Anyone tuning in to Atlanta Braves games on the radio may have noticed some very odd things – besides a cornucopia of losing. It’s the ads.
After about seven innings — for those of you uninitiated in baseball, an inning is a period of time during which batters open and close their batting gloves 112 times and the third base coach lovingly slaps a three teammate’s tushies – it is evident to any sentient listener that the Atlanta Braves radio network has sold a grand total of eight sponsorships for their 162 regular season broadcasts.
There are breaks between every half-inning, which means four ads at a time run 18 times during the game, not counting all the time during the pre-game and post-game analysis. (Analysis: You see the way he touched Rodriguez’s derriere over at third base, Bob? That really gave the team the shot of adrenaline it needed to beat the spread.) There are also highly entertaining pitching changes, to slow the blistering pace of contests, and to provide more desperately needed advertising opportunities. By the end of one complete broadcast, each of the sponsors has disseminated its messages to the entire Southeast region something like a dozen times.
Times 162, not including Spring Training games.
You get the idea. Ad nauseam.
Now if I had the opportunity to reach a key listening demographic two thousand times over the course of six months, I might consider offering a couple of different spots. But the masters of advertising in Atlanta have determined that Baseball Man (and Woman, I suppose, though it’s hard to believe there are women this stupid) hasn’t quite caught on after the first 1,500 listens and thus must be subjected to the exact same ditty…again.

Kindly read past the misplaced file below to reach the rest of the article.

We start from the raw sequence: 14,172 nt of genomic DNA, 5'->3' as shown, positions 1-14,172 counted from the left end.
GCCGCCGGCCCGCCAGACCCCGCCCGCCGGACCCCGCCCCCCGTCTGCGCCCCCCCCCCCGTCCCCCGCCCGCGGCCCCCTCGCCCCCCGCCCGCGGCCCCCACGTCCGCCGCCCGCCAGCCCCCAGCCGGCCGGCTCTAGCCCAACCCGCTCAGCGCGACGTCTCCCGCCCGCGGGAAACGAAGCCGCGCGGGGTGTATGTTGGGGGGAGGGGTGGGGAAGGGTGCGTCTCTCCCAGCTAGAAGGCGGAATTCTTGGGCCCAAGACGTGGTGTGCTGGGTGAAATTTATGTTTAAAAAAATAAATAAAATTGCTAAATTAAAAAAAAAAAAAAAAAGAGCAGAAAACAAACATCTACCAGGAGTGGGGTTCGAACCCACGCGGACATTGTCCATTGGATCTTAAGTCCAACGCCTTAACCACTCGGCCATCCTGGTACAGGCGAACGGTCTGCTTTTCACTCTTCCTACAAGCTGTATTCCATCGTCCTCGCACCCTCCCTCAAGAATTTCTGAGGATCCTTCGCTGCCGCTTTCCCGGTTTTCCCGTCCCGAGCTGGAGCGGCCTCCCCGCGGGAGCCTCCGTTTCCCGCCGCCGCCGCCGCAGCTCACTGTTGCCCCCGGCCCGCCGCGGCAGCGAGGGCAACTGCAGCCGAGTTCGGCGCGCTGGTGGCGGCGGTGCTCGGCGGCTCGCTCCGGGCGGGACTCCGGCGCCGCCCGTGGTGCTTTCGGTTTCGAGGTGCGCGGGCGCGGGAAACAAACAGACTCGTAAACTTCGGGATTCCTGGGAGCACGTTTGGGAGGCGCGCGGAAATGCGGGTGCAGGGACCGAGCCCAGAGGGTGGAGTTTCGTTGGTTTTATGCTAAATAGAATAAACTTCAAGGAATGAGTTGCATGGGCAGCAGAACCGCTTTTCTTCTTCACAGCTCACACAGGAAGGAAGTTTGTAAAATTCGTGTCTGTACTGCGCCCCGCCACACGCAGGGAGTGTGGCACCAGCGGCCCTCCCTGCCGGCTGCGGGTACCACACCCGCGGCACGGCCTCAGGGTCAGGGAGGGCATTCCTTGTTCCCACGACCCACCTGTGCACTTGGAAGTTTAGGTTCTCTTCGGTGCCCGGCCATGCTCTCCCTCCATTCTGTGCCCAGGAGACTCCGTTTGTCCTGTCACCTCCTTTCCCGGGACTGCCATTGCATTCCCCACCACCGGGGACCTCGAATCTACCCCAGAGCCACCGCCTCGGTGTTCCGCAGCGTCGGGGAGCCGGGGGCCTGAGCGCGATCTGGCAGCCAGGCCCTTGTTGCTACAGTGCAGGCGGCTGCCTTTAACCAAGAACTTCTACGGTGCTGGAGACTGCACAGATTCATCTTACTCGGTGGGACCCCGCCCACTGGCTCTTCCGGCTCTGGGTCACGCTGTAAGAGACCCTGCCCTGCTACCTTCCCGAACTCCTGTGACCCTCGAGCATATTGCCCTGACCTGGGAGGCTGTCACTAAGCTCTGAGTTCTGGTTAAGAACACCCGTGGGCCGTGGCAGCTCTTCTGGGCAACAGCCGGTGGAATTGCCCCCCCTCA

“Lookie, lookie, lookie, here comes Cookie: Cook’s Pest Control.” I kid you not.
But wait, I haven’t relayed the worst of it. Two of these spots literally make absolutely no sense. In one, broadcaster Don Sutton notes that to play baseball you need a bat and a ball. It’s the same with phone service. Lots of companies say they have the best this or that but only Verizon has the most reliable 4G service.
Yes, a Fortune 100 company runs this non-sequitur 2,000 times across a quarter of the nation.
Then there is the ad in which a woman remembers fondly her dad teaching her to save for rainy days. Those days when things don’t go your way. But rainy days make you appreciate the sunny days, like when your dad holds his new grandson for the first time. For those sunny days, you need… whatever idiot bank it is that wasted its money on this drivel.
It is baffling how these ads got through the process of production and onto the air. Let’s review:
- A professional writer had to pen this nonsense.
- Someone else had to accept it and determine to produce it.
- A client had to approve it.
- A variety of talented people had to voice it, record it, edit it, etc.
Did not one of these people mention that the ad they were planning to put on the air two-thousand times was unmemorable and unintentional rubbish? The president of the ad agency? The CEO of Verizon? The bank president? Some random homeless person on the street? Hello?
You may be thinking that the ads worked because I remember them. But I do this for a living. I listen carefully and try to glean something from how the ad was written, produced and aimed at its audience.
Here’s what I learned from these ads: there are people out there working hard (and often, apparently) to make you and me look like freakin’ geniuses. And helping us save for a rainy day.